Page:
On ECG QT interval was measured from the start of the Q wave to the end of the T-wave in lead II. To adjust for the heart rate, corrected QT (QTc) interval was calculated by dividing the QT interval by the square root of the R-R interval.


CMR was performed using a 3 T CMR system (MAGNETOM Skyra; Siemens Healthineers, Erlangen, Germany) equipped with six-channel phased-array coils [22]. After acquiring scout images for localization, balanced steady-state free precession cine images were obtained during breath-holding. To include the entire LV volume, LV short-axis images (6-mm thickness with 4-mm intersection gap) were acquired at 10-mm intervals from the base to apex using retrospective ECG gating with the following parameters: repetition time /echo time, 2.8–3.2 msec/1.4–1.6 msec; flip angle, 80°; temporal resolution, 42 msec; field of view, 240 × 300 mm; and matrix, 256 × 150. LV end-diastolic volume (EDV), end-systolic volume (ESV) volumes, and LVEF were measured from the cine images. LV stroke volume, cardiac index and mass index were subsequently calculated.

ECV calculation was performed as follows. After acquiring cine images, a mid-ventricular short-axis section at the papillary muscle level was obtained using the modified Look-Locker inversion-recovery sequence, with three images in the first two Look-Locker segments and five images for the third inversion (the “3–3-5” standard protocol) [23]. Finally, 11 images acquired in 17 heartbeats were obtained, and in-line motion correction and map generation were performed. The following readout parameters were used: section thickness, 6 mm; 2.5/1.1; 6/8 partial Fourier acquisition; field-of-view, 240 × 300 mm; and matrix, 192 × 125. Region of interest was drawn manually at the mid-ventricular septum and LV blood pool on pre- and post-contrast T1 mapping images to measure the ECV. Care was taken to draw the region-of-interest on the compact myocardium and to not include the border of the myocardium because it shows gradual changes in T1 values due to both partial volume averaging artifact and registration error, even after motion correction. One radiologist (E-A Park, with > 10 years of CMR experience) performed all measurements, and myocardial T1 could be measured reliably with one large region of interest on all images. Intra- and inter-observer variability was previously reported at our institution for this measurement [12]. ECV was estimated as follows: ECV = (1 – hematocrit) × [1/T1 myocardium post - 1/T1myocardium pre]/[1/T1 blood post - 1/T1blood pre] [24].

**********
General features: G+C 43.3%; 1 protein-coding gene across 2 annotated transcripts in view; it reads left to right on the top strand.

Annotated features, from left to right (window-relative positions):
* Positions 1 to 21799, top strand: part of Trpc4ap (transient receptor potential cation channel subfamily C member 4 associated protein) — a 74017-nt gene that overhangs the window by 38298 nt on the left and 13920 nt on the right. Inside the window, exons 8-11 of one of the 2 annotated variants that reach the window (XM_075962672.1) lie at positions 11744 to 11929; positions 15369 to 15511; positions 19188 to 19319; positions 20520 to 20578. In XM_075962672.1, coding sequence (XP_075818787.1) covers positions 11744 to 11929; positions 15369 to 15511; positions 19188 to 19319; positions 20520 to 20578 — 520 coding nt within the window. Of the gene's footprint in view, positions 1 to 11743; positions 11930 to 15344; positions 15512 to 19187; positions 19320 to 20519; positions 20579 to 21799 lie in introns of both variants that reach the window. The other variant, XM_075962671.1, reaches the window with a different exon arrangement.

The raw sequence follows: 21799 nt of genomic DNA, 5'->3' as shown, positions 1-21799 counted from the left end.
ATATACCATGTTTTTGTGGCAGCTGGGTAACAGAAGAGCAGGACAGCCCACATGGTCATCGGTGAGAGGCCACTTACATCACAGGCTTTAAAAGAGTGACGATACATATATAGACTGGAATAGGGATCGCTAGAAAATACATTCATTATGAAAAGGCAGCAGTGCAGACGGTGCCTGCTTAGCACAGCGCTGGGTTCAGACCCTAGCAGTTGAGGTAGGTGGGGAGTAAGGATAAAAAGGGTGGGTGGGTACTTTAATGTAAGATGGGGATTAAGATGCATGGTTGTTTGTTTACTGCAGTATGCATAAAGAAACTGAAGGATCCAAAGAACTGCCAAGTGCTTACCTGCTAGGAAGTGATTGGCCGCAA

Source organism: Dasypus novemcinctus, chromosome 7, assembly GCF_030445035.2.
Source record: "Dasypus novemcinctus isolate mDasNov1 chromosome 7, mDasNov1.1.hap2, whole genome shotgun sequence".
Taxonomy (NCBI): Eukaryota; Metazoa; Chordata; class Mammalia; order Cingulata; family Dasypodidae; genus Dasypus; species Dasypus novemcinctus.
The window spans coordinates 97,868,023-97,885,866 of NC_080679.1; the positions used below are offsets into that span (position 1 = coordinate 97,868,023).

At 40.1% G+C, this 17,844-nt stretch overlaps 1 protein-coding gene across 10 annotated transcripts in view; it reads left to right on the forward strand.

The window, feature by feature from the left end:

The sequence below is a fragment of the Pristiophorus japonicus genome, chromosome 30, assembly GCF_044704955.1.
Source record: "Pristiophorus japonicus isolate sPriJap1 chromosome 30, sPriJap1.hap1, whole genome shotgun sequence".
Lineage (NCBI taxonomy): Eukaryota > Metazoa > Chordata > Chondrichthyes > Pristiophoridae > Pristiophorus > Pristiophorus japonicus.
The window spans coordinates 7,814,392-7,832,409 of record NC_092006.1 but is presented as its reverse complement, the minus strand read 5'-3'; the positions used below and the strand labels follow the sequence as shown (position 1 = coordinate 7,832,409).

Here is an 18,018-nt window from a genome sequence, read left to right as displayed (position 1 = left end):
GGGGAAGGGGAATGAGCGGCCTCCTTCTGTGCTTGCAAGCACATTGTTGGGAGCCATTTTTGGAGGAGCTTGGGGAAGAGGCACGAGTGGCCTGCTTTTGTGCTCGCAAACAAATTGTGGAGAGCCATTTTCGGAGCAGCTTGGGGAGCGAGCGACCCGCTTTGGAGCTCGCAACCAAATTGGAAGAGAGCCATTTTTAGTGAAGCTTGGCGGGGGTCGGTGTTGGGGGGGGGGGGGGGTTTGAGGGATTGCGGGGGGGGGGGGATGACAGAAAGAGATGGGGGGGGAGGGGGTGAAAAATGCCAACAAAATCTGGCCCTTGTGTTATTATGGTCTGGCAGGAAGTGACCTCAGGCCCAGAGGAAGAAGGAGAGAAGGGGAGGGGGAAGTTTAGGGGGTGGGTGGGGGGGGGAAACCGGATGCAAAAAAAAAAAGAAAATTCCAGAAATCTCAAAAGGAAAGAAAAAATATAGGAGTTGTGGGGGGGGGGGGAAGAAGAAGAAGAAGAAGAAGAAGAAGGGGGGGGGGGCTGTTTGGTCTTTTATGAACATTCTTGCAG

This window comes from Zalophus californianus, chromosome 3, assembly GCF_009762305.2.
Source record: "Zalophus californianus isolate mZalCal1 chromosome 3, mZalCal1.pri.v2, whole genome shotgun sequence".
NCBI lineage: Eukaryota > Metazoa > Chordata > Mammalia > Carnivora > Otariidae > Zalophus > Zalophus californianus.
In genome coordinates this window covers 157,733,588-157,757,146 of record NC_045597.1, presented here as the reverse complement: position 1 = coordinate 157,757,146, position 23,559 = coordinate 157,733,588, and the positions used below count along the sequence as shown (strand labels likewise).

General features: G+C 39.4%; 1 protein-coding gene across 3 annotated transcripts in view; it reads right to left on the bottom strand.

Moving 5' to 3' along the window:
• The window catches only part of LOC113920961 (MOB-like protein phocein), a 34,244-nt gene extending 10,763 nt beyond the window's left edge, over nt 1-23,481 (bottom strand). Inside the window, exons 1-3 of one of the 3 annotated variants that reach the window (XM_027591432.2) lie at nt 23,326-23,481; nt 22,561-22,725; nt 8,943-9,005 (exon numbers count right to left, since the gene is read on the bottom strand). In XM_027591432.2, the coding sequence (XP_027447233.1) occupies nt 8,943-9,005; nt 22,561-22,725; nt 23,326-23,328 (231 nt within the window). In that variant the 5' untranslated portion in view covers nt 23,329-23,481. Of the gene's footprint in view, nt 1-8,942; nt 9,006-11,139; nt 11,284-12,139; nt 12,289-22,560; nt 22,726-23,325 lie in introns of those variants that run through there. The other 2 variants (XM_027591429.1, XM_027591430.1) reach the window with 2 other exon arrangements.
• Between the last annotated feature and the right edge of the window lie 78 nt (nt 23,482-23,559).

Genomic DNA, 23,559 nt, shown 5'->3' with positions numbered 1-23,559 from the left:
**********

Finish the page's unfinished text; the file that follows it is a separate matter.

To evaluate irreversible myocardial fibrosis, the presence or absence of LGE was assessed. LGE images were acquired 10 min after intravenous gadolinium administration (0.2 mmol/kg Magnevist; Schering, Berlin, Germany), immediately followed by 20 mL saline flush. The protocol for obtaining LGE images was as follows: slice thickness, 6 mm; interslice gap, 4 mm; TR, 9.1 msec; TE, 42 msec; flip angle, 13 degrees; and in-plane resolution, 1.4 × 1.9 mm. LGE images from the same image planes as those in the cine images were acquired using inversion recovery segmented spoiled-gradient echo and phase-sensitive inversion recovery sequences. The most appropriate inversion time was set to null the normal myocardium, which was typically between 250 and 300 msec, in both pre- and post-transplant CMR examinations. LGE CMR images were analyzed by an experienced radiologist (E-A Park), who was blinded to the patients’ information.

At the last stage of this study, myocardial T2 mapping data was acquired in 6 patients using adiabatic T2-prepared fast low-angle shot (FLASH) technique. Three single-shot FLASH images with different T2 preparation times were acquired as follow: echo time (ms): 0, 30, 55 respectively; slice thickness 6 mm; TR, 2.4 msec; TE, 1.0 msec; flip angle, 12 degrees; receiver bandwidth 1184 Hz/pixel; field of view, 288 × 360 mm; and matrix, 144 × 192.